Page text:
I’ve learned a lot from Craig, since he’s been doing something similar in a solo context for many years, before we started together. [to Taborn] I remember a question I asked you early on: “How does one think about form in that context, when you’re starting from scratch?” I know how I do it with a trio, for example. That’s more about selecting from repertoire. All the set lists for my band are spontaneous, and you probably do something similar. That’s about, “OK, where are we right now and what needs to happen? How do we want to redirect the flow of energy?”

But in the context of something where you’re just building from scratch, it’s something else. We’ve used different strategies over the years, to force the process. But maybe that just trained us to think about it efficiently.

Craig Taborn: One of the biggest differences, even though both contexts are driven by improvisation, is that when you have pieces or those information sets, they are a sort of armature around which you can improvise. You can either really use those strongly, as nodal points, or use them to redirect a flow, but they are actual things, so whatever you’re draping over them is already formed.

But with what we’re doing, it’s almost the opposite. It’s the inverse, where you have to discover what the armature is. Sometimes, it’s very evident that we’ve arrived at a thing that is the strong statement that is buttressing everything that had come before and probably will with everything after. We’re making an aesthetic determination that we’ve arrived at something, and maybe it’s time to move to another space.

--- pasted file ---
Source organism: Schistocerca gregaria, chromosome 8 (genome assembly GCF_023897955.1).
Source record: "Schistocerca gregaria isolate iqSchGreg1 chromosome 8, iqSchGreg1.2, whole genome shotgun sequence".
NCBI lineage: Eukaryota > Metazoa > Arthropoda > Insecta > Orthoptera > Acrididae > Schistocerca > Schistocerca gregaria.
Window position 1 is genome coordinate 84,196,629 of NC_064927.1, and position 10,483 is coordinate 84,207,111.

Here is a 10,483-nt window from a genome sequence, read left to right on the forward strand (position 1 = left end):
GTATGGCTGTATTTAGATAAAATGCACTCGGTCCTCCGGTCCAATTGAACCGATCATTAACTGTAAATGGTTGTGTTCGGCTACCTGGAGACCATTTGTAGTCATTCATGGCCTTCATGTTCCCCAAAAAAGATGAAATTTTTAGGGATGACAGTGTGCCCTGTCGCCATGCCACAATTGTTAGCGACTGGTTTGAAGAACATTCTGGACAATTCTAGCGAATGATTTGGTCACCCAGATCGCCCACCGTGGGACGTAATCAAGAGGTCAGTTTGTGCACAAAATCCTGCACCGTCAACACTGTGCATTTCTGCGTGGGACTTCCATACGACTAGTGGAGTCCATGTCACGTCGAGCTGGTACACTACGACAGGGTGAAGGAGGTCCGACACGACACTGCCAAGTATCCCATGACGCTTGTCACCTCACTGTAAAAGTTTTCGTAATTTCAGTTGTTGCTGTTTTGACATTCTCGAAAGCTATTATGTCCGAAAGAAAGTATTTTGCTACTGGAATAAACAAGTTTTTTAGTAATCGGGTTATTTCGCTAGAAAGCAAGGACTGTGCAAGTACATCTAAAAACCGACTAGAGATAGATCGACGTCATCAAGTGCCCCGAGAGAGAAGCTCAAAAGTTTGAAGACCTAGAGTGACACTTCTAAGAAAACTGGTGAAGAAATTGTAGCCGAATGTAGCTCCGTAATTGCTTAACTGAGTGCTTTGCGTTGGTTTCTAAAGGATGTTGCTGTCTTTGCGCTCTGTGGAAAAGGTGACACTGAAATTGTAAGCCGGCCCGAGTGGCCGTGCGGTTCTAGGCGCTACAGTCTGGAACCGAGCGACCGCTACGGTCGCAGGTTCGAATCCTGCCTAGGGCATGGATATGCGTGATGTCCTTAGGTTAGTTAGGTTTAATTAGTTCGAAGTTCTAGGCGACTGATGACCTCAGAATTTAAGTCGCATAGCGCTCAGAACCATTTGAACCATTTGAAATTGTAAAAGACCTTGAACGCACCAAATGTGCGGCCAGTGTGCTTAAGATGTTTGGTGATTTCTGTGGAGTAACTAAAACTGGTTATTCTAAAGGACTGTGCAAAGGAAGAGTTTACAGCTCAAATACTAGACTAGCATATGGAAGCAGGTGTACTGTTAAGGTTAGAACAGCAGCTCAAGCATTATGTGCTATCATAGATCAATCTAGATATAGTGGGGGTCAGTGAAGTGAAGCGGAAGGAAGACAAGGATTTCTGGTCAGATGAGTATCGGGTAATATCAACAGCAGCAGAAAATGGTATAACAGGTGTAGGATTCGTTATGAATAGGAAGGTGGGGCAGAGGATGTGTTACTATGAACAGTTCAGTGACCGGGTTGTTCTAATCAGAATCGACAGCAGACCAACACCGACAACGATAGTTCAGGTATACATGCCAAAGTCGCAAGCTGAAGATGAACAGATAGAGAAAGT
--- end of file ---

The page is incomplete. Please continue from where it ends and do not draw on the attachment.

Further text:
It has been interesting, especially with two people. When you do it solo, you have that awareness and then dismiss it—or not. But with the both of us, we’re aware of that together. That’s the challenge and also the art of this process. Every time we’ve done it, there has been a unified sense of what this emerging structure is. As you go on through the evening, it’s established: OK, that happened, and you can determine pacing.

I use, in the most abstract sense, the term “narrative,” almost more architecturally. It describes just how things are unfolding, the pacing and sound and register—all the kinds of elements of music go into that. But it’s really about determining what form emerges from these structural points. Toward the end of the concert, this structure has emerged and there have been strong points. These possibilities have opened themselves.

So, it really is a musical entity built “from scratch” at this point?

Iyer: Yeah, it is. It is also about, “How do we key into what each other is doing?” [laughs] Sometimes, one of us lays something down and the other encounters it and interacts with it. Maybe it can be in a soloistic way or a co-constructive way. Out of those different logics or different relational maneuvers, something starts to accumulate out of all of that.

But we also have the sense of, “OK, that’s probably enough.” Often, sooner rather than later, we’ll decide, “OK, let’s take a turn here.”

Taborn: That’s the biggest danger for all improvising of that sort. In the attempt to figure out what one is doing, once you determine, “Oh, this is what we’re doing,” you almost start to fall behind the process of improvisation. It’s really dangerous to say, “OK, this is it!” So, we’re done? [laughs] You also have to ask to invite an interrogation and a development. That’s what’s great about improvisation.

It was probably already there for both of us, but playing with Roscoe really gets you into understanding that, so you don’t bog down.